Operating a motor vehicle while intoxicated (OWI) or under the influence of drugs or alcohol is prohibited in Iowa. On suspicion of impaired or drunk driving, the police can stop your vehicle and ask you to take a field sobriety test, among other DUI tests. Understanding your rights with a field sobriety test is imperative to know what to do when pulled over for DUI and ensure that you do not implicate yourself inadvertently.
Tips for Putting Your Best Foot Forward Regarding Child Custody
Iowa parents who are going through a divorce know how difficult it can be to try to disentangle their lives from their spouse while also having to maintain a connection for the sake of the kids. Child custody is often one of the most complicated and contentious areas of divorce to complete. However, that does not have to be the case for all divorcing parents.
Though you and your soon-to-be ex may no longer get along as well as you used to, that does not necessarily mean that you cannot put aside your differences for the well-being of your children. Of course, tensions can run high at times during divorce proceedings, so you may want to prepare for the worst while trying to work toward the best.
What Can You Do?
If you and the other parent cannot come to a mutual agreement on child custody, the court will likely have to make the final decisions. Still, that does not mean that you will have no say in the outcome. In fact, your actions and knowledge could play a significant role in the terms that the court finds best for your children. Some ways you put your best foot forward during your case include the following:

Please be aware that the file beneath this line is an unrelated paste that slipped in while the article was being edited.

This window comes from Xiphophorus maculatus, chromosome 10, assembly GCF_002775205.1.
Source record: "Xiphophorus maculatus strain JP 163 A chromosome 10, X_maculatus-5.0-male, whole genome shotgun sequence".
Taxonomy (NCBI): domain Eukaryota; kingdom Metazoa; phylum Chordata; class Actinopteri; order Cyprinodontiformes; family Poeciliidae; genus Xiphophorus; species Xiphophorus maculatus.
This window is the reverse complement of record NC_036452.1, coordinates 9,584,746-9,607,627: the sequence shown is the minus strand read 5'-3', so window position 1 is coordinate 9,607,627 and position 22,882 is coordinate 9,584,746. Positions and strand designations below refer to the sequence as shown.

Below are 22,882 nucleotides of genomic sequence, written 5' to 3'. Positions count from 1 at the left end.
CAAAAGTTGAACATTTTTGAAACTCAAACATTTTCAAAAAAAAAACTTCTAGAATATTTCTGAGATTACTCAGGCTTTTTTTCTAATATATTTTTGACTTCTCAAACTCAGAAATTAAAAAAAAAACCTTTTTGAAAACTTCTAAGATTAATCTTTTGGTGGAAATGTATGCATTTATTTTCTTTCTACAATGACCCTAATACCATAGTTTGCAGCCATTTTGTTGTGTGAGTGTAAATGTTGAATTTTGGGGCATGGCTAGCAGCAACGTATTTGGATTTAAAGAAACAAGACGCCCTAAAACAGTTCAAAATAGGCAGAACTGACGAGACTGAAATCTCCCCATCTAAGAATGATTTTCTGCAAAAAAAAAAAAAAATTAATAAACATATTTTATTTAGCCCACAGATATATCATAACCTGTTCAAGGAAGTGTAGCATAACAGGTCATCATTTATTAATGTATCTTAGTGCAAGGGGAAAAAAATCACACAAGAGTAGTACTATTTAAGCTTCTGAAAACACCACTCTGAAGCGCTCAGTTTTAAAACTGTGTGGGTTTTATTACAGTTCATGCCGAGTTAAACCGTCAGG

Show the court that you value your time with your children by spending as much time as possible or allowed with them.
Show the court that you are willing to work with the other parent to ensure the well-being of the kids.
Show the court that you love your children and that you are a fit parent.
Request that the court perform an in-home evaluation if someone questions your living arrangements or parenting abilities.
Gain information on child custody laws and your rights as a parent.
Keep records and provide evidence to the court if you believe the other parent is unfit to care for the kids.
It may seem impossible that the court could decide that you should not get to spend as much time with your children as you want, but it is a very real possibility. If you hope to achieve the best custody outcomes possible, remaining realistic and putting forth the effort to prove your parenting abilities to the court may be necessary. Fortunately, even if the initial result is not what you had hoped, you may be able to request a custody modification later if you see a significant change in your circumstances.
Most of us have seen police shows on TV where an officer informs someone in custody that they have a right to remain silent and be represented by an attorney during questioning. This statement, required by a 1966 U.S. Supreme Court decision, is known as your Miranda Rights.
The Fourth Amendment of the U.S. Constitution was enacted to protect citizens from any unlawful search and seizure by government authorities, including law enforcement officers. Unless under certain exceptions, it is illegal for a police officer to search a person's home, vehicle, or property without obtaining a valid search warrant or following the guidelines for conducting searches.